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Local state of emergency to continue; CAO in charge until end of summer

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Council has voted to keep the local state of emergency going, given the province has extended their own to July 1. They have also voted 8-1 to keep CAO Ron Taylor in charge of the city until the end of summer.

Mayor Andy Letham told council that the local Emergency Operations Centre group made up of the hospital, paramedic service, fire department and police and public health unit all recommended that the local state of emergency be consistent with the province’s to avoid confusion.

Letham shared that he has wavered on the issue of keeping it in place locally, hoping that particularly once the province was in Stage 2 of their re-opening plan all states of emergency would be lifted.

Councillor Doug Elmslie was the first to volunteer a position stating, “There is no downside to keeping (it) in place.  We need consistency with the province, and we need to be in-sync with the province.”

Councillor Ron Ashmore offered what would be the only opposing view.

“I disagree with the statements just made. The goal was to flatten the curve and have hospital beds available. We are there. The economy needs to re-open. Three weeks have become three months” and the state of emergency needs to be lifted, he says.

Councillors Emmett Yeo, Kathleen Seymour-Fagan, Andrew Veale, Tracy Richardson, and Pat Dunn all believed it was best to mirror the province.

In the end, there was no move by council to eliminate the local state of emergency.

Council continues delegation of power to CAO 

Ashmore also suggested that it was time for council to end the special powers that have been delegated to CAO Ron Taylor at the height of the COVID-19 pandemic.

Ashmore shared, “We have proven that we are able to meet, function and do business. We need to restore 100 per cent of council’s authority to its duly elected members.”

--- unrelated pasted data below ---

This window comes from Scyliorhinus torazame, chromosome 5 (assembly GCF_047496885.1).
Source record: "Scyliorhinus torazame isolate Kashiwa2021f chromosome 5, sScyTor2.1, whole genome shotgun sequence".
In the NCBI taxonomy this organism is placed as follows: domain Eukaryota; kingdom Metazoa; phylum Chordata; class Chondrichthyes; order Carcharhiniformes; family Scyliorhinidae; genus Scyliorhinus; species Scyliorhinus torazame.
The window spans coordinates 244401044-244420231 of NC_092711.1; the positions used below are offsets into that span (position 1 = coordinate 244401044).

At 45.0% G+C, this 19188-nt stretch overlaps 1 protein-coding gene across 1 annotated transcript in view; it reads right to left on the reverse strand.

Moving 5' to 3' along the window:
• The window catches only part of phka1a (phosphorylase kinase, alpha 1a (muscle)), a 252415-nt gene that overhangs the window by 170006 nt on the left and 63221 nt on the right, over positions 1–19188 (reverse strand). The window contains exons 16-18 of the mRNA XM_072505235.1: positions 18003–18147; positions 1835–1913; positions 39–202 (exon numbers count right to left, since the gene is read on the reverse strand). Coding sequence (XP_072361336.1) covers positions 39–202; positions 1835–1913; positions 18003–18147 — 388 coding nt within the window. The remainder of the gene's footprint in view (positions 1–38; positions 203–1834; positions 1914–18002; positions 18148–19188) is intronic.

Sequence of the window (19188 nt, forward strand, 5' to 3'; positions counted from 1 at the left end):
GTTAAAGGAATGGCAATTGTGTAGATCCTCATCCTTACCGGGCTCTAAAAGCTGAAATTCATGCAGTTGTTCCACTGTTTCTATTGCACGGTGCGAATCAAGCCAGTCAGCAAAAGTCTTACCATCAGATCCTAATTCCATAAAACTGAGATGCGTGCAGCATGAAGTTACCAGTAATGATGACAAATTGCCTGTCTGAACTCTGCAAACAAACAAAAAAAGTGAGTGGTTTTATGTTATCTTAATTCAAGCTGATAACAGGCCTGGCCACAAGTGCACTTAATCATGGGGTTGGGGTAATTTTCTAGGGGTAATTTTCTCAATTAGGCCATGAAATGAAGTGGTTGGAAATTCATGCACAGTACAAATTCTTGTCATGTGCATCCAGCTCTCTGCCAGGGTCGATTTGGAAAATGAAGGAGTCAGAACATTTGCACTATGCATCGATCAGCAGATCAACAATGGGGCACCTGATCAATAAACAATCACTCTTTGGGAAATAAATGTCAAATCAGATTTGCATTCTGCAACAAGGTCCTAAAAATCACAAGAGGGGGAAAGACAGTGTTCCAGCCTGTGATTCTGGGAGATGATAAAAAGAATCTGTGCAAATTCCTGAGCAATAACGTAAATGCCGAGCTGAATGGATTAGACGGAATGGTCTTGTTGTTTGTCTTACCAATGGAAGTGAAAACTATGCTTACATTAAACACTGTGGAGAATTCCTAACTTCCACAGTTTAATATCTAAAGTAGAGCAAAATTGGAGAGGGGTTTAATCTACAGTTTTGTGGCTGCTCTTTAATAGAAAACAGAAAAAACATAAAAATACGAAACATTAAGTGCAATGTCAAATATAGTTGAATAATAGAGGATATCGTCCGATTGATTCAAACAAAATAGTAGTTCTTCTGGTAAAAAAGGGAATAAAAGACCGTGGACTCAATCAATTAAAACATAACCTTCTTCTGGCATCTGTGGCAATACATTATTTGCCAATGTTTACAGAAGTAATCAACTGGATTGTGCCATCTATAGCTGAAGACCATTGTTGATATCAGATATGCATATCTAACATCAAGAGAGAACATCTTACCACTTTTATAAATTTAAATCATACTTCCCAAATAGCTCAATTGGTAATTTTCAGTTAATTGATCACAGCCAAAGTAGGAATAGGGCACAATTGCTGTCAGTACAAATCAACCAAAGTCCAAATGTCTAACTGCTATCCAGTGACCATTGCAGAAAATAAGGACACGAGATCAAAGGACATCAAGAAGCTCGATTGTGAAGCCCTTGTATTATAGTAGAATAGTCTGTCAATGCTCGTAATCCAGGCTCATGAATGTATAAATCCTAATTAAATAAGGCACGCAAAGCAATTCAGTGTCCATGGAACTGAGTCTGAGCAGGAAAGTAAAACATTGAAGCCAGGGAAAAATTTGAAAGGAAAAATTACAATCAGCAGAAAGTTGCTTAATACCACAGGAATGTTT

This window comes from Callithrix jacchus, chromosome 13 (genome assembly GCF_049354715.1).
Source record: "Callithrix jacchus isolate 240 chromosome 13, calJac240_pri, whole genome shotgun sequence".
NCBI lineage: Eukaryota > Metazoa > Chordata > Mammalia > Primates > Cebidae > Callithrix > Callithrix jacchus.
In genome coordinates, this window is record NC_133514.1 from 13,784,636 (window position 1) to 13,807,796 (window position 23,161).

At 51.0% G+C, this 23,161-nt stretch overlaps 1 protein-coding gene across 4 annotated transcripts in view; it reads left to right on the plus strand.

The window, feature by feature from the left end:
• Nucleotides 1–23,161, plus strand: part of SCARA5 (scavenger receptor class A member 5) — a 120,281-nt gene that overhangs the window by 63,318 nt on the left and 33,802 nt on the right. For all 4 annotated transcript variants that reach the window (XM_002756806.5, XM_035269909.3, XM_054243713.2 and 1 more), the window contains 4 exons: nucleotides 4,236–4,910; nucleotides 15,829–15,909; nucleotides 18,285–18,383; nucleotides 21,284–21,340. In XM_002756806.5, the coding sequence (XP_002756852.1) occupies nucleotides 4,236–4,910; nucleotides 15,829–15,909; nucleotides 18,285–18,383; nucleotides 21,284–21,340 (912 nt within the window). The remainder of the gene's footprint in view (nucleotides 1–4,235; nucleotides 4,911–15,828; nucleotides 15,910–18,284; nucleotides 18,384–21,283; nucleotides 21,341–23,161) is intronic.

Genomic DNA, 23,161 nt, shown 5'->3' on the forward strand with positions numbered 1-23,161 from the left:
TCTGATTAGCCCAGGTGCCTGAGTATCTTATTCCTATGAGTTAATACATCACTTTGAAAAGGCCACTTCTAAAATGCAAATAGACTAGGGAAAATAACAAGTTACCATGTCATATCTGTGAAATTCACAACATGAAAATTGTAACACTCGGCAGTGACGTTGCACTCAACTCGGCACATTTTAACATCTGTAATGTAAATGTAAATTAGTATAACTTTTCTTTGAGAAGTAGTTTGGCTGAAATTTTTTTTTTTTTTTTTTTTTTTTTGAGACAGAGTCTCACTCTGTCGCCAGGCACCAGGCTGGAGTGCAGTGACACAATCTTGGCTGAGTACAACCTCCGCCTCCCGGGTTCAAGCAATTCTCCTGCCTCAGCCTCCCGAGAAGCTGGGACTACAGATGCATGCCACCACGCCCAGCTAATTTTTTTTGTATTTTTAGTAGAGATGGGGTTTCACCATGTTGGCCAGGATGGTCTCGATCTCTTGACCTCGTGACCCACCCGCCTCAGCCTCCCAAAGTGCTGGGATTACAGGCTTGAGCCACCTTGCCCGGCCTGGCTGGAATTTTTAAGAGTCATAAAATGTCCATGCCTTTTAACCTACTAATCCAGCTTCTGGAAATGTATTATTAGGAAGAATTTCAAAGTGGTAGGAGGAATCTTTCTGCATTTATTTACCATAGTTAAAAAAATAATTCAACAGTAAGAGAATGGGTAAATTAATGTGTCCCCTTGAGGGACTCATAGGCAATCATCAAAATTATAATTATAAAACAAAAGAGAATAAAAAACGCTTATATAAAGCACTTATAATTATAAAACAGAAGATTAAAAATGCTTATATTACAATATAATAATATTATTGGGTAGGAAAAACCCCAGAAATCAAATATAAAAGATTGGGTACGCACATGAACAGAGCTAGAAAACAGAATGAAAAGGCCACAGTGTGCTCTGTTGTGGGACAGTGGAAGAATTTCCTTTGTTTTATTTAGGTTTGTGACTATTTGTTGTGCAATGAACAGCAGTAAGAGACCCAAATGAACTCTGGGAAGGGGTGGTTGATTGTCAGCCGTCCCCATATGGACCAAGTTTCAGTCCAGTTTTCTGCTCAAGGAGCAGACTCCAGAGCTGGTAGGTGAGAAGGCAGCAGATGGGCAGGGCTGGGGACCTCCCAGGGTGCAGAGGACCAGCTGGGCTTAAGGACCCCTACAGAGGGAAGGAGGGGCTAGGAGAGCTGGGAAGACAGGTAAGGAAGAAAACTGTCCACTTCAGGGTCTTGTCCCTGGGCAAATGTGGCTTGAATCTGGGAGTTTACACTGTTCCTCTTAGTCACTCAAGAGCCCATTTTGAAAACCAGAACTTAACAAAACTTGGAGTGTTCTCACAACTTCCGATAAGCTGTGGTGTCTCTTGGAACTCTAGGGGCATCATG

His request sparked a flurry of conversation around the issue.

Yeo reminded those gathered that “this is normally the time of year that we delegate power to the CAO anyway to manage things till fall.”

Elmslie agreed with Yeo adding, “The summer season is upon us when power is normally delegated to the CAO. The state of emergency is still in place. I think this memorandum to end delegation of powers is premature.”

O’Reilly asked Taylor, “If there was an emergency situation would the CAO share it with council?”

Taylor assured council that they would be kept in the loop and there would be regular discussions as there have been since the beginning of the pandemic.

Letham asked Taylor to share with council what he has done with his delegated powers since mid-March.

Taylor focused on a few very narrow areas including expediting the procurement of material like PPEs for city staff and decisions regarding budgeting and cash flow issues for the city. No real estate transfers have been done and no permanent changes have been made to city staff or the makeup of city committees.

Letham asked Taylor if keeping the delegation of power in place would provide the CAO more flexibility in getting the community moving again economically once the pandemic has waned.

Before council affirmed the CAO would remain in charge until the end of summer, Taylor shared there are some time-saving advantages to the delegated authority remaining, since there are only two council meetings in the summer.

Kirk is a retired high school history teacher and coach who has had a lifelong interest in politics at all levels. Since retiring, Kirk has spent the last three years doing freelance writing of all kinds for various platforms. Kirk can often be found sitting in the press gallery at City Hall observing and reporting on the vagaries of local government.

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